9.01.2005

Eye of the Storm

When I was about 12 we were hit with a hurricane. It wasn't anything near the brutality of Katrina, of course. It wasn't anything even remotely close to anything that slammed into Florida a year ago. I mean really, let's face it, by the time a storm trucks up the Eastern Seaboard, its not packing a full-strength punch on the coast of Jersey.

No one could stand in my parents garage today - too many boxes and old junk there now. Back then, however, it was functional. I have very clear, vivid memories of sitting in the garage, door open, as the eye of the storm passed over. The eery calm that suddenly appeared and then suddenly disappeared as ravaging winds and driving rains resumed. The moment it appeared the storm was starting its second round of assault we hurried back inside. We sat in the innermost parts of the home, away from the windows my father had placed big taped "X's" on.

We lived about 10 blocks from the Bay. We had been invited to evacuate, but didn't. My mom quickly reminded me of that the other morning when I wondered why those people wouldn't leave when encouraged to. "But, Mom," I said softly, "it wasn't a category 5 barreling down on us. It just isn't the same thing."

I ache for the people that have lost everything. I grieve for the families that will learn someone they loved didn't survive. I shiver when I wonder how long this area will suffer the lingering effects of nature's cruel side. But I have to say - sometimes I wonder what type of news from that region upsets me most - the leveled cities left in the wake of the storm, or the worst in human nature surfacing in the turmoil.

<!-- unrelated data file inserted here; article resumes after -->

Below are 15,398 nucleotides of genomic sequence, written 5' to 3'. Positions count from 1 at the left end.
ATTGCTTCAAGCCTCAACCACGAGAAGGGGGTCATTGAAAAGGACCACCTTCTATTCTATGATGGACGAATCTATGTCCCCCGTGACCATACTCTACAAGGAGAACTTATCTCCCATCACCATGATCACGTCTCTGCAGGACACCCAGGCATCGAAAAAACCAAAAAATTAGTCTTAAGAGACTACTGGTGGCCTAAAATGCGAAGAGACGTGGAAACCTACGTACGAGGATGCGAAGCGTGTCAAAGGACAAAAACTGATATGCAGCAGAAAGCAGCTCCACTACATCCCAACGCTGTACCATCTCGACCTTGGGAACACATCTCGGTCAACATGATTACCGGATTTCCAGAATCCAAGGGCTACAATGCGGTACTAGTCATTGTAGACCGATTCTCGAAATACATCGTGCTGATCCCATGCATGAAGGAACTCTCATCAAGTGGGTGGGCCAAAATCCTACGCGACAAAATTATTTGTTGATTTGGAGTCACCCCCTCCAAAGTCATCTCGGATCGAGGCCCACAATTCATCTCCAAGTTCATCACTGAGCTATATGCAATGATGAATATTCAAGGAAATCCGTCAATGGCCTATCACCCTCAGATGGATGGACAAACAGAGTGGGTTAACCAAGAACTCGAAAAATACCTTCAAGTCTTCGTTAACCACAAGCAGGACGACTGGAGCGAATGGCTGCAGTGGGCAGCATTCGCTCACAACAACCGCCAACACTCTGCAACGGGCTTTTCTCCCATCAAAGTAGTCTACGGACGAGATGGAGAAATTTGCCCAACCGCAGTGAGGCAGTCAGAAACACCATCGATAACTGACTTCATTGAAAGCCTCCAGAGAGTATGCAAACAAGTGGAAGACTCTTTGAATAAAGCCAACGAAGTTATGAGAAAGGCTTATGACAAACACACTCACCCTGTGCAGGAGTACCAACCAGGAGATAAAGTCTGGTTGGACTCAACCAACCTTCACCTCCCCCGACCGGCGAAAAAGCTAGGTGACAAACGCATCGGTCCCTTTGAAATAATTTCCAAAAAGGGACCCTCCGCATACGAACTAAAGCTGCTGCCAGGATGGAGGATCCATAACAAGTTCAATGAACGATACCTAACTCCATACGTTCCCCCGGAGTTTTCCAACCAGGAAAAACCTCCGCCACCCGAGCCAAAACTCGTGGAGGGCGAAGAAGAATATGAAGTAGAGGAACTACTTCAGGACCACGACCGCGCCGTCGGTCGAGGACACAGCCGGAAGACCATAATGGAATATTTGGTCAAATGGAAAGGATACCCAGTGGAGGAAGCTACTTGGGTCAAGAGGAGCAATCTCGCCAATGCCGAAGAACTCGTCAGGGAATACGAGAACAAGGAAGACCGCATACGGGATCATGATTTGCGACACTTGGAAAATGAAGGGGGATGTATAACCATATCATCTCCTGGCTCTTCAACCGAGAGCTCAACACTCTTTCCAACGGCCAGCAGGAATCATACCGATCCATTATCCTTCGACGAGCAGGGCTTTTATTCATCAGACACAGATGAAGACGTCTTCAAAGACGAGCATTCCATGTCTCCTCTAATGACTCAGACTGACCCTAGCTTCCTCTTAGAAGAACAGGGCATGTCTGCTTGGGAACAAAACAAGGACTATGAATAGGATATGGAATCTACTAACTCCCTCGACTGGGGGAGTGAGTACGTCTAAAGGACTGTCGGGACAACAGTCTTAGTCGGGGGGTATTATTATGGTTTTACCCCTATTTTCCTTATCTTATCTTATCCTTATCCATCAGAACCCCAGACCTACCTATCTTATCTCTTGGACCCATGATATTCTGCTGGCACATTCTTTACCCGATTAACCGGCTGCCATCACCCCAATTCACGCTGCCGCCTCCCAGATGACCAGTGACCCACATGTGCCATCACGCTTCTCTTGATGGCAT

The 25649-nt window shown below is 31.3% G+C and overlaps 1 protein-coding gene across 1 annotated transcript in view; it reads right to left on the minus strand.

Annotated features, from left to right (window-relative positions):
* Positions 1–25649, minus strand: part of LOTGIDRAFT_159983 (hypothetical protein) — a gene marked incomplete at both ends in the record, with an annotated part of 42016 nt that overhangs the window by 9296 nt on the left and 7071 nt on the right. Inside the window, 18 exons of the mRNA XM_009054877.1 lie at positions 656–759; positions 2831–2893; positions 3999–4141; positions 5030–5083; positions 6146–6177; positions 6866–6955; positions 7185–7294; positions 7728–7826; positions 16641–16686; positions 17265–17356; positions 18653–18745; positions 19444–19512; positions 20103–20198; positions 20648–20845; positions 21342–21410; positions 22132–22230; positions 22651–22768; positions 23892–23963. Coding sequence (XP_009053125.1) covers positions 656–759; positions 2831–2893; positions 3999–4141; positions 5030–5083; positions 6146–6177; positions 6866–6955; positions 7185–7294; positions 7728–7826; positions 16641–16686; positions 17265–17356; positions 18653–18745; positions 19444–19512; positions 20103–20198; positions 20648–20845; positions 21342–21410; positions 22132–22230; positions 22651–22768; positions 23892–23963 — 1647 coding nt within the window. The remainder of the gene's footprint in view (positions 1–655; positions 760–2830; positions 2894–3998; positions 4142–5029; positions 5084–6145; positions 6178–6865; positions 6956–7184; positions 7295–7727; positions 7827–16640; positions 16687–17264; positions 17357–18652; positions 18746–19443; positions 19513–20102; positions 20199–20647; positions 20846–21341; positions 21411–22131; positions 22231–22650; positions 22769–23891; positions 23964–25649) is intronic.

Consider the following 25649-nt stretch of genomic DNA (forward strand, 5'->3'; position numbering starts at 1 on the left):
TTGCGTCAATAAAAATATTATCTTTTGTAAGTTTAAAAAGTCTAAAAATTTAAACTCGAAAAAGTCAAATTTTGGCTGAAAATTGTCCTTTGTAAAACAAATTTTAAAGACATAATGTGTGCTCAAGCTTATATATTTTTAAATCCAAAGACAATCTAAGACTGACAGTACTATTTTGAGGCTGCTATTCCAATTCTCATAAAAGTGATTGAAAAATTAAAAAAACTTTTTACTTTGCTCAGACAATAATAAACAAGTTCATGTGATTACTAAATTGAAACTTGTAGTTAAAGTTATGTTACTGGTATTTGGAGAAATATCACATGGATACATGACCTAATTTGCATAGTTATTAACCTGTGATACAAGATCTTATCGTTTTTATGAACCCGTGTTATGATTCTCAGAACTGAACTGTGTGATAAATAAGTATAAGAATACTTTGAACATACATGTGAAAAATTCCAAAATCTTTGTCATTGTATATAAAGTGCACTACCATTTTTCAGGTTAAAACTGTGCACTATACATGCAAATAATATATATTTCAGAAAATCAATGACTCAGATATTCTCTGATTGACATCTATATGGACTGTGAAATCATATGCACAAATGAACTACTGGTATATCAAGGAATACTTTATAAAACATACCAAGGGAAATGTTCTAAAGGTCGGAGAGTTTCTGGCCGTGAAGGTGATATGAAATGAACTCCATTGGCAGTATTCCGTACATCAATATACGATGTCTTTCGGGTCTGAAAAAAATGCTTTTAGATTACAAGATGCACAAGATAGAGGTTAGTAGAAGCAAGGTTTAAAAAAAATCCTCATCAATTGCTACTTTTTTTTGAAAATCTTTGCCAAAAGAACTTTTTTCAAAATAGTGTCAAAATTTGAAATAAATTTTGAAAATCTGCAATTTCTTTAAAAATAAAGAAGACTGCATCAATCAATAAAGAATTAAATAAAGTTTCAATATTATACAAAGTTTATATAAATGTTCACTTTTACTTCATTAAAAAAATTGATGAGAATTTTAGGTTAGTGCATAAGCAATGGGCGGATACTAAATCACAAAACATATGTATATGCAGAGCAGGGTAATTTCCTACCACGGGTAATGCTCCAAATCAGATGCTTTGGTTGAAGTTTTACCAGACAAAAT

I read about a first responder who was shot while trying to rescue someone. I emailed my best friend. She's an emergency medicine doctor whose job entails leaping on a plane and rushing to the sites of major disasters and medical crisis. When the world is not upside down on its head, she works in the ER of a hospital. Things like Katrina, however, would normally pull her from her home. She'd leave her husband and 2-year old to spend 10-14 days in hell trying to put pieces back together.

But she didn't go this time. They won't take a pregnant woman with them. Its weird, listening to her talk about it. The logical side of her, the mothering side of her, is relieved to not jeopardize her unborn child. The doctor in her, though, seems disappointed that she's not down there doing what she's trained to do. I'm very proud of her. It'd embarrass her if I told her, so I don't, not directly. But I will tell you.

When we were 5, staring at our own shoes lest we have to speak to each other, I'd not have dreamed we'd be mother's exchanging emails about diapers and potty training. Normally, in my mind's eye, we're still 10. We've got on our swimsuits and towels. We're shoving our feet into flip-flops as we flee her house on bicycle. We race each other then handful of blocks to the water, moving off our bikes in a fluid movement that includes flicking our towels to the sand. We dig our toes in the bottom the bay and we splash like girls that forgot they were trying to be 'women.'

But really that's not us any more. We're grown up now, and when I can see past the memories of that girl my friend was, I see a hero in her place.

1 comment:

Aurora said...

It is tragic, really, that those who can help or know how to help, can't. Your friend must be a hero, just to feel that she can't be the one to go and also for knowing that she has to stay behind.

It is so difficult to understand what people must be going through right now. Let's just hope that we all manage to pull ourselves together to fight for those less fortunate.